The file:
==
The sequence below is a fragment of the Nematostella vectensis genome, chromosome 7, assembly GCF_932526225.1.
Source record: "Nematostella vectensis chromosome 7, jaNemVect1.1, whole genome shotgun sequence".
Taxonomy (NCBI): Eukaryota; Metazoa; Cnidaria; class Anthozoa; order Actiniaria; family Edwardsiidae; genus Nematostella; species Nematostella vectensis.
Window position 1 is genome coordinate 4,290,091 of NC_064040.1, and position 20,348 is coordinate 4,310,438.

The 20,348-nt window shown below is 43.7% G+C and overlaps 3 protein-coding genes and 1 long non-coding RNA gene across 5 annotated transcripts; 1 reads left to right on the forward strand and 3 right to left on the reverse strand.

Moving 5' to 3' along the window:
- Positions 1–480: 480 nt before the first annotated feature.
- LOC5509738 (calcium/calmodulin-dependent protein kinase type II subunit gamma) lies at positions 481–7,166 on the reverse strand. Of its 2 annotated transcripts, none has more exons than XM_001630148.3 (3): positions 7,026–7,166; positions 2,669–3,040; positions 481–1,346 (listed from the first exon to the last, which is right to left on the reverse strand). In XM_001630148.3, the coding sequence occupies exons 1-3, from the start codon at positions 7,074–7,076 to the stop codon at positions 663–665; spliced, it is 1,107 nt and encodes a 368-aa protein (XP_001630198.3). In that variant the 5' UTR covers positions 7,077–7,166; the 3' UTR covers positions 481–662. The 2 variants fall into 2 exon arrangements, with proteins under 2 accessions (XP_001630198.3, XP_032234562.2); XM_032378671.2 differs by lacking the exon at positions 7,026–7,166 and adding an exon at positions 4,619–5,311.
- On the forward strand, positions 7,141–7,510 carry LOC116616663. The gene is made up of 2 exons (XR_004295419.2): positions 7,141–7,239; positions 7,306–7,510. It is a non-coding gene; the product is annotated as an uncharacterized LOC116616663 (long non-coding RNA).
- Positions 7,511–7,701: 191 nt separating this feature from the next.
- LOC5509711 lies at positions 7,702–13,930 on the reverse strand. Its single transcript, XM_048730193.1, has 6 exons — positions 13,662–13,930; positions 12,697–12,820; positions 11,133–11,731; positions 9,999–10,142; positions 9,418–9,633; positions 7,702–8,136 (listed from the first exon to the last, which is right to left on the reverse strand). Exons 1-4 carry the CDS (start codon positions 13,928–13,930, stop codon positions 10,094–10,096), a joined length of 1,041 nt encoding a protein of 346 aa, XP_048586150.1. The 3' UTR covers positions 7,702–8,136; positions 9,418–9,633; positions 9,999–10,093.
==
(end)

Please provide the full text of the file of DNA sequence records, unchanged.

The sequence below is a fragment of the Nematostella vectensis genome, chromosome 7, assembly GCF_932526225.1.
Source record: "Nematostella vectensis chromosome 7, jaNemVect1.1, whole genome shotgun sequence".
Taxonomy (NCBI): Eukaryota; Metazoa; Cnidaria; class Anthozoa; order Actiniaria; family Edwardsiidae; genus Nematostella; species Nematostella vectensis.
Window position 1 is genome coordinate 4,290,091 of NC_064040.1, and position 20,348 is coordinate 4,310,438.

The 20,348-nt window shown below is 43.7% G+C and overlaps 3 protein-coding genes and 1 long non-coding RNA gene across 5 annotated transcripts; 1 reads left to right on the forward strand and 3 right to left on the reverse strand.

Moving 5' to 3' along the window:
- Positions 1–480: 480 nt before the first annotated feature.
- LOC5509738 (calcium/calmodulin-dependent protein kinase type II subunit gamma) lies at positions 481–7,166 on the reverse strand. Of its 2 annotated transcripts, none has more exons than XM_001630148.3 (3): positions 7,026–7,166; positions 2,669–3,040; positions 481–1,346 (listed from the first exon to the last, which is right to left on the reverse strand). In XM_001630148.3, the coding sequence occupies exons 1-3, from the start codon at positions 7,074–7,076 to the stop codon at positions 663–665; spliced, it is 1,107 nt and encodes a 368-aa protein (XP_001630198.3). In that variant the 5' UTR covers positions 7,077–7,166; the 3' UTR covers positions 481–662. The 2 variants fall into 2 exon arrangements, with proteins under 2 accessions (XP_001630198.3, XP_032234562.2); XM_032378671.2 differs by lacking the exon at positions 7,026–7,166 and adding an exon at positions 4,619–5,311.
- On the forward strand, positions 7,141–7,510 carry LOC116616663. The gene is made up of 2 exons (XR_004295419.2): positions 7,141–7,239; positions 7,306–7,510. It is a non-coding gene; the product is annotated as an uncharacterized LOC116616663 (long non-coding RNA).
- Positions 7,511–7,701: 191 nt separating this feature from the next.
- LOC5509711 lies at positions 7,702–13,930 on the reverse strand. Its single transcript, XM_048730193.1, has 6 exons — positions 13,662–13,930; positions 12,697–12,820; positions 11,133–11,731; positions 9,999–10,142; positions 9,418–9,633; positions 7,702–8,136 (listed from the first exon to the last, which is right to left on the reverse strand). Exons 1-4 carry the CDS (start codon positions 13,928–13,930, stop codon positions 10,094–10,096), a joined length of 1,041 nt encoding a protein of 346 aa, XP_048586150.1. The 3' UTR covers positions 7,702–8,136; positions 9,418–9,633; positions 9,999–10,093.